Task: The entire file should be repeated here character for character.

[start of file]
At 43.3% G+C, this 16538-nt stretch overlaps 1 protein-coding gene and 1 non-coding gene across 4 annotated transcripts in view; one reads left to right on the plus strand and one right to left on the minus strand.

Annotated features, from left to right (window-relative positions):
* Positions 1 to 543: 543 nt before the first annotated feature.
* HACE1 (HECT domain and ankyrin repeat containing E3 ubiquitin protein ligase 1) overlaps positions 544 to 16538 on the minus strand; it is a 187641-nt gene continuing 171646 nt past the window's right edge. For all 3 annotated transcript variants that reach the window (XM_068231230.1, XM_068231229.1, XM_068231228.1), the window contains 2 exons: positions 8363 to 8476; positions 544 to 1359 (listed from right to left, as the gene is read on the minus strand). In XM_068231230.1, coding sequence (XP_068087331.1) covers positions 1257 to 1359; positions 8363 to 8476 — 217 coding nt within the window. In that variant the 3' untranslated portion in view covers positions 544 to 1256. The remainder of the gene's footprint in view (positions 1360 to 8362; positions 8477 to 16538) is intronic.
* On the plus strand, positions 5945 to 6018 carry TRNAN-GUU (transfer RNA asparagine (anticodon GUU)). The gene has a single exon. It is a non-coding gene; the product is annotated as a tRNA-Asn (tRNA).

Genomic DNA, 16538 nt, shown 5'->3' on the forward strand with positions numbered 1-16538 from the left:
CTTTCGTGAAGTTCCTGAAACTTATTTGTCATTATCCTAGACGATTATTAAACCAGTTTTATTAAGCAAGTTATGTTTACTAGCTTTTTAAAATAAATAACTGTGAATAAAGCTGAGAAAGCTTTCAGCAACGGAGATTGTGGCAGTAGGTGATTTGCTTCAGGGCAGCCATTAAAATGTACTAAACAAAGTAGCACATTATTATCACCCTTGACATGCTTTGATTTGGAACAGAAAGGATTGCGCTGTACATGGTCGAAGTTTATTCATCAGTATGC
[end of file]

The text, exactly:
At 43.3% G+C, this 16538-nt stretch overlaps 1 protein-coding gene and 1 non-coding gene across 4 annotated transcripts in view; one reads left to right on the plus strand and one right to left on the minus strand.

Annotated features, from left to right (window-relative positions):
* Positions 1 to 543: 543 nt before the first annotated feature.
* HACE1 (HECT domain and ankyrin repeat containing E3 ubiquitin protein ligase 1) overlaps positions 544 to 16538 on the minus strand; it is a 187641-nt gene continuing 171646 nt past the window's right edge. For all 3 annotated transcript variants that reach the window (XM_068231230.1, XM_068231229.1, XM_068231228.1), the window contains 2 exons: positions 8363 to 8476; positions 544 to 1359 (listed from right to left, as the gene is read on the minus strand). In XM_068231230.1, coding sequence (XP_068087331.1) covers positions 1257 to 1359; positions 8363 to 8476 — 217 coding nt within the window. In that variant the 3' untranslated portion in view covers positions 544 to 1256. The remainder of the gene's footprint in view (positions 1360 to 8362; positions 8477 to 16538) is intronic.
* On the plus strand, positions 5945 to 6018 carry TRNAN-GUU (transfer RNA asparagine (anticodon GUU)). The gene has a single exon. It is a non-coding gene; the product is annotated as a tRNA-Asn (tRNA).

Genomic DNA, 16538 nt, shown 5'->3' on the forward strand with positions numbered 1-16538 from the left:
CTTTCGTGAAGTTCCTGAAACTTATTTGTCATTATCCTAGACGATTATTAAACCAGTTTTATTAAGCAAGTTATGTTTACTAGCTTTTTAAAATAAATAACTGTGAATAAAGCTGAGAAAGCTTTCAGCAACGGAGATTGTGGCAGTAGGTGATTTGCTTCAGGGCAGCCATTAAAATGTACTAAACAAAGTAGCACATTATTATCACCCTTGACATGCTTTGATTTGGAACAGAAAGGATTGCGCTGTACATGGTCGAAGTTTATTCATCAGTATGC